Rough! No shortage of dogs that need a home Saturday, October 10, 2009
By: Elissa Bass
On a gorgeous fall morning earlier this week, Ireland and Montana looked like two dogs out for a romp at a local dog park with their owners.
Ireland, a 1?-year-old schnauzer/terrier mix, madly chases a thrown tennis ball, and Montana, a 2-year-old hound mix, madly chases Ireland. There is tackling, wrestling, and good-natured growling. When play time is over, the two panting dogs are releashed ... and brought back to their cages.
Ireland and Montana live at the Waterford chapter of the Connecticut Humane Society. Along with, right now, Foxy, Odie, Pete, Winnie, King and others.
October is National Adopt-A-Shelter-Dog Month, and there is no shortage of dogs that need homes. In addition to the Humane Society, there are local animal control facilities in nearly every town that house dogs that have been lost or abandoned.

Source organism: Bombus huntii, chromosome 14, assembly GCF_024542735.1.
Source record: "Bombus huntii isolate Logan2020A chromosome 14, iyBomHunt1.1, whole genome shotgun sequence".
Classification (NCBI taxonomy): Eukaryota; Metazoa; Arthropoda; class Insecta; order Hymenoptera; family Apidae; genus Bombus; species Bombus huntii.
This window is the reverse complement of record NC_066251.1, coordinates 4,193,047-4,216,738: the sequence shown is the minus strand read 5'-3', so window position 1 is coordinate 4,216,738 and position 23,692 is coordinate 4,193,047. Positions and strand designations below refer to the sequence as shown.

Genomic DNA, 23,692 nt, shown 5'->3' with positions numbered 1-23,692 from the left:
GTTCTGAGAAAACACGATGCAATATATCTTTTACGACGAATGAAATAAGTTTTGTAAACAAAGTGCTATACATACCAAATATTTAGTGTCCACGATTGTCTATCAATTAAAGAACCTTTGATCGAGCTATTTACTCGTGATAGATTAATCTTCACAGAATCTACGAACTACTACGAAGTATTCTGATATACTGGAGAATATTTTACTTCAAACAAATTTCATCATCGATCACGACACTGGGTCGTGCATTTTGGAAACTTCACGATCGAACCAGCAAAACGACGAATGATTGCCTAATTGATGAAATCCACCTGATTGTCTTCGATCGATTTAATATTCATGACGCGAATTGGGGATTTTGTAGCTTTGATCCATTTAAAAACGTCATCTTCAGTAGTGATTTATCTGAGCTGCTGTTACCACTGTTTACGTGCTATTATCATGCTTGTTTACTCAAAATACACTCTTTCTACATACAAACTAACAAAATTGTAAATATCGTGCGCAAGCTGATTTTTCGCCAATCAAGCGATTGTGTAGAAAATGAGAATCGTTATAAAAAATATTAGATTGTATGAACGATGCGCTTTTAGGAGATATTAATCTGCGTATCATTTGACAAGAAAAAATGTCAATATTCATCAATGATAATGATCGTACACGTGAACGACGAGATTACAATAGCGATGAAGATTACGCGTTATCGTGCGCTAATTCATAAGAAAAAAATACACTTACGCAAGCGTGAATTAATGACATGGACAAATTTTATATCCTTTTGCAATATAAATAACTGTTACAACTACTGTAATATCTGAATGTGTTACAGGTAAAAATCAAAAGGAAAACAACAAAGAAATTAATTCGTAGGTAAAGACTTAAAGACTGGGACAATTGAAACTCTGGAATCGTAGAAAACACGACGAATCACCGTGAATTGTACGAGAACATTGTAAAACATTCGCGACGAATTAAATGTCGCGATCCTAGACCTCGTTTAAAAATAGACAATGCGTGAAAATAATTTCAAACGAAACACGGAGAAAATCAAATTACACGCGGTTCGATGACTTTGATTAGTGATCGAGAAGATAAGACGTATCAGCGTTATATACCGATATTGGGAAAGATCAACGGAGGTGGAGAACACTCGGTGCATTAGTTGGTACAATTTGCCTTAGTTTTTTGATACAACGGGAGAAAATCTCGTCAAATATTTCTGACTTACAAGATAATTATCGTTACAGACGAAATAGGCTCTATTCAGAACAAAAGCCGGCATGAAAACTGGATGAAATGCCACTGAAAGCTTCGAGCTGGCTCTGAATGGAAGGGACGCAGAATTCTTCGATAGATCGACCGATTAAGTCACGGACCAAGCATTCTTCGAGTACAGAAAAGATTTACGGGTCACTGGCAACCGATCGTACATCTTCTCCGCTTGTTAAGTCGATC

And there are rescue groups for specific breeds, including Cathy's Rottie Rescue Rehab And Sanctuary in North Stonington (firstname.lastname@example.org) and Saint Bernard Rescue of Connecticut & Rhode Island (email@example.com). A great Web site to bring together all the animals available for adoption in a geographic area is petfinder.com.
In 2008, the Connecticut Humane Society took in approximately 8,900 animals of all species. Of those, 35 percent were dogs, totaling about 3,115. The society has an adoption rate of about 90 percent, meaning “we successfully placed over 2,800 dogs last year,” said spokeswoman Alicia Wright.
Through August of this year, 1,820 dogs were taken in and 1,638 were placed in homes, Wright said.
Meagan Pijanowski, an assistant animal behaviorist at the Waterford shelter, said often the reason these days that someone surrenders their pet is recession-related.
”And they are doing the right thing, and calling us,” she says. “We take in thousands of animals and have a high success rate for rehoming.”
For more information on adopting a dog or other pet from the Connecticut Humane Society, log onto www.cthumane.org.